I've come to maintain that the issue of executive compensation needs to be reconsidered for all industries in order to prevent precisely the talent drain to which you refer.

Just my $0.02


A few months ago you were suggesting that McCain should tackle the issue of "runaway executive compensation" as a way to prove he is not beholden to his party. I pondered countering, though never did, with the suggestion that corporations were best situated to decide executive comp, rules would have little long term effect as they would encourage 'pay innovations' as they did in the 1990s and that corporations needed to attract talent from private companies that didn't operate with such restrictions. Now, here you are suggesting that the government should not hamstring executive comp at financial institutions so that they can attract top flight talent and I find myself thinking - no, they probably should limit it. Could you explain in greater detail why the circumstances have lead you in this direction?

It seems that the investment banks have continued to operate as they did when they were private in that they have paid their employees handsomely - Michael Lewis notest that "Last year Goldman paid its employees $20 billion, 44 percent of the firm's revenue." This looks like a huge agency problem. My primary argument for regulating exec comp in this circumstance would be that salaries and bonuses (particularly if they aren't in the form of options, which are now clearly underwater) are heavily predicated on accurate assumptions about future risk. When those risk assumptions have turned out to be dangerously wrong, it is the stockholders who end up bearing all of the loss and they have no way of clawing back that loss against their agents who paid themselves handsomely. But shouldn't they, perhaps (sincerely, I'm not intending any sarcasm or 'gotcha')?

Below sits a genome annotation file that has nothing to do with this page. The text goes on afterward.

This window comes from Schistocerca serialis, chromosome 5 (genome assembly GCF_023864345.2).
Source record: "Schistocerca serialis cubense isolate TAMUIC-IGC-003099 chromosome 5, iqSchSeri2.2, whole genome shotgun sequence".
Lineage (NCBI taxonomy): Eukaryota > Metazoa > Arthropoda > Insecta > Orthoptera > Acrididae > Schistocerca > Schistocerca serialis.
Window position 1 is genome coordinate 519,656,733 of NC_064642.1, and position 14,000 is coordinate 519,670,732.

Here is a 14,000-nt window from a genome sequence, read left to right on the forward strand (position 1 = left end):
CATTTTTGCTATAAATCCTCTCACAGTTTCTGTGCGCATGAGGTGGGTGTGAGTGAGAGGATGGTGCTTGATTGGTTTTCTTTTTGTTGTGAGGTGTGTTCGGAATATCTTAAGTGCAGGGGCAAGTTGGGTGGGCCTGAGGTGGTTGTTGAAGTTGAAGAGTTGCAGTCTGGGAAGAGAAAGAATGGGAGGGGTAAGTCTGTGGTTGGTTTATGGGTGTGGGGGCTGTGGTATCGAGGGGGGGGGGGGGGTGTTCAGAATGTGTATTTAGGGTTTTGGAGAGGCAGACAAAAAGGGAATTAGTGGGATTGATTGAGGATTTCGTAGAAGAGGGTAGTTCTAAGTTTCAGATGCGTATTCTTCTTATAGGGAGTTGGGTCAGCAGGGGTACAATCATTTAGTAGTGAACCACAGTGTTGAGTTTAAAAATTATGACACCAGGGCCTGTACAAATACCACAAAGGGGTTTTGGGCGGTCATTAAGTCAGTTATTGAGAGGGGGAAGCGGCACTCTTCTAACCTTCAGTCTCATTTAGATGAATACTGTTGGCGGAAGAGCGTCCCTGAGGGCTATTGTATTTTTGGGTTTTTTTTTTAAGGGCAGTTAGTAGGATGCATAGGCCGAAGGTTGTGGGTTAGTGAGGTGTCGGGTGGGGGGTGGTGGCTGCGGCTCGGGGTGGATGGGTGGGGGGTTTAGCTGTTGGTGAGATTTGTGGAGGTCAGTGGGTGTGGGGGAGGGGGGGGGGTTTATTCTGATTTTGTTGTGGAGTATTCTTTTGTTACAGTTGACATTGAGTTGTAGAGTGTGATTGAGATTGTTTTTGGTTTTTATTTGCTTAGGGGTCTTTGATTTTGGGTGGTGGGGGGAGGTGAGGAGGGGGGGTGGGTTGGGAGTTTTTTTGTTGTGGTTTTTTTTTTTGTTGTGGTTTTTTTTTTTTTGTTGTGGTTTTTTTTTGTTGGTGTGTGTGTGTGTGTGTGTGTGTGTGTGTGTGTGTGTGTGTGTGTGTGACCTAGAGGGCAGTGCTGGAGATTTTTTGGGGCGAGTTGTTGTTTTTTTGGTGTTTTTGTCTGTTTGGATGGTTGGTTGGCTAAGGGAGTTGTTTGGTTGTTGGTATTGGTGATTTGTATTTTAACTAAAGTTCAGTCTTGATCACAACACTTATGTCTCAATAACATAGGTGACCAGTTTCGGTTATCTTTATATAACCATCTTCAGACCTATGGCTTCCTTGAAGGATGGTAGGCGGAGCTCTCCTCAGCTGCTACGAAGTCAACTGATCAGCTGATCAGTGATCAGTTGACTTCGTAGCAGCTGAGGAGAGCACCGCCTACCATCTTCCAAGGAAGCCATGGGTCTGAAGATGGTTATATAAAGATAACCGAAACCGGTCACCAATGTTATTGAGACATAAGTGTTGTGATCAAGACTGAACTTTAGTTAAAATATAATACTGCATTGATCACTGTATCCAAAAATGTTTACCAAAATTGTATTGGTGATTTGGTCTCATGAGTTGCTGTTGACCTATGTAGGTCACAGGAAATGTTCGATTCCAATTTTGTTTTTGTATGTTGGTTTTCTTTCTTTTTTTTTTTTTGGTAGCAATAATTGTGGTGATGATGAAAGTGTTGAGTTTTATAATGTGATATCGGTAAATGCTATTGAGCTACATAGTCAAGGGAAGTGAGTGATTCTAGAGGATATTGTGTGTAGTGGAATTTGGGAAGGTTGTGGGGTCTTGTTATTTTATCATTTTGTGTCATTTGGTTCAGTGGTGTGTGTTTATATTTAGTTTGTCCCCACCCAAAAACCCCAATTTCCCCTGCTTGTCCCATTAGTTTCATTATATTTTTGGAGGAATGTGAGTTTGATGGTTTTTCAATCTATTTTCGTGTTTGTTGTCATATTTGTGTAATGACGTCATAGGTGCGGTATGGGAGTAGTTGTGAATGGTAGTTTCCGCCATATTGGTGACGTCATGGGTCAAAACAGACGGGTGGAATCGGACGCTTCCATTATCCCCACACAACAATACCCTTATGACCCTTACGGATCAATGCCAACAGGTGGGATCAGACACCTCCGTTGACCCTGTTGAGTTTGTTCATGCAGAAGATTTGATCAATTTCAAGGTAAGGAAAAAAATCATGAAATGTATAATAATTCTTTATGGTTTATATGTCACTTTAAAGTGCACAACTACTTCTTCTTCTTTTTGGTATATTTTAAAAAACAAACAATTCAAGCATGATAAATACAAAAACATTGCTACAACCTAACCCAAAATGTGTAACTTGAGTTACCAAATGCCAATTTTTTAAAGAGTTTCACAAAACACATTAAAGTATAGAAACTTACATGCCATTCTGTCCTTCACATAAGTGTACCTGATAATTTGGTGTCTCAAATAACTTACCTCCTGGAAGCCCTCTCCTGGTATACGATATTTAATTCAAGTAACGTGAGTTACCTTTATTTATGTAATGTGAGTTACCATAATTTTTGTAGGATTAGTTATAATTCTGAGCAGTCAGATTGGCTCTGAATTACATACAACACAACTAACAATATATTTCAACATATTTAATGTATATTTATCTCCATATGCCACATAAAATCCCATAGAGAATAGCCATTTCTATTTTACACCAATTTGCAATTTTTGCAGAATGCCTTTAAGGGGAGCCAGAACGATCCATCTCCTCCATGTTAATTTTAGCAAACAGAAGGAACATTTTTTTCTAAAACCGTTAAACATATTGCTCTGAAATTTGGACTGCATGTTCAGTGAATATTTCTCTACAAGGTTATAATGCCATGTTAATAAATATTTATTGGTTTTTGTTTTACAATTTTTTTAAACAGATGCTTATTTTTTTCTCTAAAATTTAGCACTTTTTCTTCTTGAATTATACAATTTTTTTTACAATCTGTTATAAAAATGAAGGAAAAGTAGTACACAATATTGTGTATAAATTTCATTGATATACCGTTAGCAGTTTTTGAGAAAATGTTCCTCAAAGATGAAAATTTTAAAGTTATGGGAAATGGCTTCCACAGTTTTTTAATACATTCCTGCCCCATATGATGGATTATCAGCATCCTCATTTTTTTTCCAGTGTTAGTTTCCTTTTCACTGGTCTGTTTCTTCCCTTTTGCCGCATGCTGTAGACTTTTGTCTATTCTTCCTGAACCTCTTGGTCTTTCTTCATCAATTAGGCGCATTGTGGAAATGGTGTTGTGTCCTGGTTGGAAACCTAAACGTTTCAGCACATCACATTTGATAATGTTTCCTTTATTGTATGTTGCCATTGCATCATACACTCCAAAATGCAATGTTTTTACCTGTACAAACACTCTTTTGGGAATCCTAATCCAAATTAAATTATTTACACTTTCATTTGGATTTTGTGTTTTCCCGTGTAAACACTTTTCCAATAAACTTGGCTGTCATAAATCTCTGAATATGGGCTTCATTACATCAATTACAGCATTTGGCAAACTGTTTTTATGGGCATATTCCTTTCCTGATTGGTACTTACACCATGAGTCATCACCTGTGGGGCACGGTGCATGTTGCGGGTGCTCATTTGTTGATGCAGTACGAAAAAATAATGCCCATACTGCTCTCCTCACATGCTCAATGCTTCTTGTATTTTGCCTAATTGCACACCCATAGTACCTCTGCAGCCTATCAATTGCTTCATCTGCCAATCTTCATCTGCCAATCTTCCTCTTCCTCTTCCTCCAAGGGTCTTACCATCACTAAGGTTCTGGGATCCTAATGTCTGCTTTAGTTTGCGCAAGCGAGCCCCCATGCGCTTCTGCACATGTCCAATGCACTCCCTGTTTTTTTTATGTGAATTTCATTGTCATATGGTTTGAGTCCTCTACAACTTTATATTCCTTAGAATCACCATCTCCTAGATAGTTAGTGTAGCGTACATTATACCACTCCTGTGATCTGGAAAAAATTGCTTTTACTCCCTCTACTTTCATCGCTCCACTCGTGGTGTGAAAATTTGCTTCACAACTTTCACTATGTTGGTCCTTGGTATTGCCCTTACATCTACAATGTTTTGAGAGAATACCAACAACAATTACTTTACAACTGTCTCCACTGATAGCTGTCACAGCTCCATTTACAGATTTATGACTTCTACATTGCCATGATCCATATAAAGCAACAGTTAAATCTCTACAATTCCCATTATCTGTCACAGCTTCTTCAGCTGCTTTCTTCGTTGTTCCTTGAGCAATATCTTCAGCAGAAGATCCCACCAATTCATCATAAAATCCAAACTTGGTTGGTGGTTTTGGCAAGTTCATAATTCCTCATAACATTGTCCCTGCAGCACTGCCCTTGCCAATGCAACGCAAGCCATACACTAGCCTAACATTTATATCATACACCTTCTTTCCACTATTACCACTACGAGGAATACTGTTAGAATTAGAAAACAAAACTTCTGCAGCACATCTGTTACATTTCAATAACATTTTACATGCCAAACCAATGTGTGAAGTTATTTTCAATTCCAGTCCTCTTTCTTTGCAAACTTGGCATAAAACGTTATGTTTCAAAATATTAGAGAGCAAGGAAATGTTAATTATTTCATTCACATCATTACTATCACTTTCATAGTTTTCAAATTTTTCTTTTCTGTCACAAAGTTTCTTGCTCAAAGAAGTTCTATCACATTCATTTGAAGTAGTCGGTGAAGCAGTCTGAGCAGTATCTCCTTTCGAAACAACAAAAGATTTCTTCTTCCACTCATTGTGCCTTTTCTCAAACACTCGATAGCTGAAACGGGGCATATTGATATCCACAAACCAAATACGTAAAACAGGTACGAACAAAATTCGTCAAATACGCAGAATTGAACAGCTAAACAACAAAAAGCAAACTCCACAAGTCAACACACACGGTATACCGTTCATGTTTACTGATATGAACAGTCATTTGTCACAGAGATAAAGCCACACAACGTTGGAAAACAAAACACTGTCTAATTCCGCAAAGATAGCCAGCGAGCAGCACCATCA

Professor Skeel, this was a helpful article for me to read. Thanks! Keep on writing!

It seems to me that nobody frets that much about compensation until a crisis like this.

Perhaps the target should not be compensation (an incentive for success) but the "golden parachutes" that incentivize failure.

Do you think that this is legally feasible? Would it have the same unintended (negative) consequences as capping compensation?

In my view, there are important differences among strategies for addressing exec compensation. I have some sympathy for removing the tax deduction for pay that exceeds some ceiling (as I suggested in the earlier McCain post). This simply imposes a cost on corporations that exceed the amount, without purporting to outlaw higher pay. Most other kinds of limitations (such as a prohibition on pay that exceeds the amount the president makes, which was reportedly considered in connection with the bailout at one point) strike me as a major mistake, as argued in this post. The bailout ended up including both kinds of restrictions, a limit on deductability (though with a very low ceiling, $500,000) and restrictions on golden parachutes and other forms of compensation. I think the latter were a big mistake, and I have some doubts about former given how low the threshhold was and the fact that it would only be apply to a subset of firms (financial firms that receive gov't money). As far as letting shareholders clawback amounts that prove to have been awarded mistakenly, this is an interesting proposal. I suspect it would be awfully hard to implement in practice, though.